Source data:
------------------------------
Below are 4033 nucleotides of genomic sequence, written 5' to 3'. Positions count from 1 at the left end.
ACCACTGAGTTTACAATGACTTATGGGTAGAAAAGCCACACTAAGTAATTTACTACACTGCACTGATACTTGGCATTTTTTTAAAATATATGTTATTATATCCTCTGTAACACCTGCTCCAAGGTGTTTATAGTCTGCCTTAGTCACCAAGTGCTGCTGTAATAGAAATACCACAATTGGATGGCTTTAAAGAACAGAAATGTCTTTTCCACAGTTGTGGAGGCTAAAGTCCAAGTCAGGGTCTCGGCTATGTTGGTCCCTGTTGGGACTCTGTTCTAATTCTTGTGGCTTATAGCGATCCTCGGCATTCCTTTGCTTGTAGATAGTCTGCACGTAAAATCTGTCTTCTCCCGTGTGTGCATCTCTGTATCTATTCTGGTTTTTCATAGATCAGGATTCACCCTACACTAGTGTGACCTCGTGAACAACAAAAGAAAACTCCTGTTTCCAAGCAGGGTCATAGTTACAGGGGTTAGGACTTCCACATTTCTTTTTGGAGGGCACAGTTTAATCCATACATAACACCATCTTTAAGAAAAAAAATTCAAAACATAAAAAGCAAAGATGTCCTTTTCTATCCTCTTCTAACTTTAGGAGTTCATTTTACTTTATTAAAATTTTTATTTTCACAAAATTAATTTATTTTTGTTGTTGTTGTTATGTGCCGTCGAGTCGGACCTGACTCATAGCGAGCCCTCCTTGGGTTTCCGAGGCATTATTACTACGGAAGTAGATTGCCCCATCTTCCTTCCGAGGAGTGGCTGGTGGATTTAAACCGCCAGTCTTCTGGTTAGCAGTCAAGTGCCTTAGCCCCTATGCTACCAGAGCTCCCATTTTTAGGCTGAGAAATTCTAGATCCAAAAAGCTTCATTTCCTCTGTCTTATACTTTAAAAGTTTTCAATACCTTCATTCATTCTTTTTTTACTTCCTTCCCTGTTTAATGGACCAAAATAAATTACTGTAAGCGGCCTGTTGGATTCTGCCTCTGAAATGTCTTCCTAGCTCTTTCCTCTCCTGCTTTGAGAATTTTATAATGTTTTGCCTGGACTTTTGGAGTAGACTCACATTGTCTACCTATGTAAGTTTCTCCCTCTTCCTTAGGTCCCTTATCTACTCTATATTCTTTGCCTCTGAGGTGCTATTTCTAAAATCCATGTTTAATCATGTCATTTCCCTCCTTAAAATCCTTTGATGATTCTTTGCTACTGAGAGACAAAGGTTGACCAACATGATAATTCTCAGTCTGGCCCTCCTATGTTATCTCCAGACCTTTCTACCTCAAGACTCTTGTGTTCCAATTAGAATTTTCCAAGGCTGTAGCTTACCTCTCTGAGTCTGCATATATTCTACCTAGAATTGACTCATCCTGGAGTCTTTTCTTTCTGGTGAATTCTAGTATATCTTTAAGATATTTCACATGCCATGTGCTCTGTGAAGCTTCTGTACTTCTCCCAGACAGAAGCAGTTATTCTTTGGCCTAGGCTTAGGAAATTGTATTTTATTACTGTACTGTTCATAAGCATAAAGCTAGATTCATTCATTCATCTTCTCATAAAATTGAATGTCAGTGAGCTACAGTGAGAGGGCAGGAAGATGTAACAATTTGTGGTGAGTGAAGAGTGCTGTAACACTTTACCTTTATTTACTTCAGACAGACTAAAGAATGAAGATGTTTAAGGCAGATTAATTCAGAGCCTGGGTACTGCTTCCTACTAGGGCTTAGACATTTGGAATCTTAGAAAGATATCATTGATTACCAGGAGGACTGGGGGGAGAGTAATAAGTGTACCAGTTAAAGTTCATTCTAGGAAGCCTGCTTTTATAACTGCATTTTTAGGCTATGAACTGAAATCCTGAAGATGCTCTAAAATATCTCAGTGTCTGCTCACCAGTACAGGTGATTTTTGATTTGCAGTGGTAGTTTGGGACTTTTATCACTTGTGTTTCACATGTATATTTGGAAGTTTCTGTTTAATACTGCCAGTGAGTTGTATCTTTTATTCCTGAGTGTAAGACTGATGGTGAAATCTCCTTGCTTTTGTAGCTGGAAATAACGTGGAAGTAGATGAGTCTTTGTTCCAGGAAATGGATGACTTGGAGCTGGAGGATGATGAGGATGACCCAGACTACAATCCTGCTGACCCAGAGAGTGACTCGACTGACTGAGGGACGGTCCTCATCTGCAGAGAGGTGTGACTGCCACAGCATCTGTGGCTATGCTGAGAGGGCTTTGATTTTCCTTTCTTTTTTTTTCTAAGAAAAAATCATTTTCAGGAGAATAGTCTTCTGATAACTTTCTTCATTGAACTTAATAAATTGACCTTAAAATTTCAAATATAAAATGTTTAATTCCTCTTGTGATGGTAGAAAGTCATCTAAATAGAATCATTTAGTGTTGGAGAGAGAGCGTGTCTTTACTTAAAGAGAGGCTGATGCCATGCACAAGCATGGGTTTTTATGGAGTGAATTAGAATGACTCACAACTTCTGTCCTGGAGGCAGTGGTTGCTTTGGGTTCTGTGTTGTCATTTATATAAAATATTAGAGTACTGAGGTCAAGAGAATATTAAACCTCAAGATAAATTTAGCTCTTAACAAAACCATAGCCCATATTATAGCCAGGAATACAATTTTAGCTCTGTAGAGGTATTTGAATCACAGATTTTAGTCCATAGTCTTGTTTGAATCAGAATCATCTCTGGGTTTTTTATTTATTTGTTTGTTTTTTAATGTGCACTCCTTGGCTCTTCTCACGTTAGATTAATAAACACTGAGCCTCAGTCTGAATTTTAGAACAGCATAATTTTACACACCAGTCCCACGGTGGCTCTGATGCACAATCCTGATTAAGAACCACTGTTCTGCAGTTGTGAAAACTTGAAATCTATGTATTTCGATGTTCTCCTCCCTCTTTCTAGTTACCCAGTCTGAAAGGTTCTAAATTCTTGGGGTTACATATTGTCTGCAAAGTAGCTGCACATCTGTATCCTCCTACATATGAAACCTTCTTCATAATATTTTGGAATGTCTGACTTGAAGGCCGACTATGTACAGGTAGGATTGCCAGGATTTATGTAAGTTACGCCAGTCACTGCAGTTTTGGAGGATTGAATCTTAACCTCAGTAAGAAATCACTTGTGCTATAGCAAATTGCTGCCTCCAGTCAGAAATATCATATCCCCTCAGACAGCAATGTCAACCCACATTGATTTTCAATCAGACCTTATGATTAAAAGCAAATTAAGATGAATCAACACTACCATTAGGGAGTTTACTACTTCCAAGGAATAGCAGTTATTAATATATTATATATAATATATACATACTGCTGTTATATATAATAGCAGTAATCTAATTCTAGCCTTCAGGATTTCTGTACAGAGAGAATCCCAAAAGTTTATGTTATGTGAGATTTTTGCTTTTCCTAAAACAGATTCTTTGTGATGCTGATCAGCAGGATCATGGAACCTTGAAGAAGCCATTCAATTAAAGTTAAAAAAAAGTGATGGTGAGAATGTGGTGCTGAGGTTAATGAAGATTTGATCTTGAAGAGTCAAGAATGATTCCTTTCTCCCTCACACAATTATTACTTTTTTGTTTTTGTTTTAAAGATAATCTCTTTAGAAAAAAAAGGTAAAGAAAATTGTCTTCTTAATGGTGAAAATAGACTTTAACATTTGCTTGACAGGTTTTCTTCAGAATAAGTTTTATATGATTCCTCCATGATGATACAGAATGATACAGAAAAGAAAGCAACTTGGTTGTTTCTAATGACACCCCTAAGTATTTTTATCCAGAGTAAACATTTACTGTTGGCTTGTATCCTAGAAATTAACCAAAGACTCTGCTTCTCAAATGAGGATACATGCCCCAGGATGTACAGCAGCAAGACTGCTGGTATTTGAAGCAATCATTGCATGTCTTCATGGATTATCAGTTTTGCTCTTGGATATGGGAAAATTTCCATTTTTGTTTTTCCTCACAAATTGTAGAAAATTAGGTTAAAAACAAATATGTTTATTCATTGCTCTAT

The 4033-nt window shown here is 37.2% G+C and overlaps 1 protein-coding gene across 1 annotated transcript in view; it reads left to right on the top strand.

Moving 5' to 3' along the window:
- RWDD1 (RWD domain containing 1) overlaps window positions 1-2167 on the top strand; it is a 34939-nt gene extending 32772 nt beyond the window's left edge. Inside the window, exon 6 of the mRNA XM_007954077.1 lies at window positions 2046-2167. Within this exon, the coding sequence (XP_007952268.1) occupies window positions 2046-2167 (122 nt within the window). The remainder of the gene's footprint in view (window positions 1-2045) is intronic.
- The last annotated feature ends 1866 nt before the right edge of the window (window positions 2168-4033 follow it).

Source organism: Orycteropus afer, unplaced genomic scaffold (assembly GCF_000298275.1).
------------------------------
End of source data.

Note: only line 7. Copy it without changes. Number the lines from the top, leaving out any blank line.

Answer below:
Source organism: Orycteropus afer, unplaced genomic scaffold (assembly GCF_000298275.1).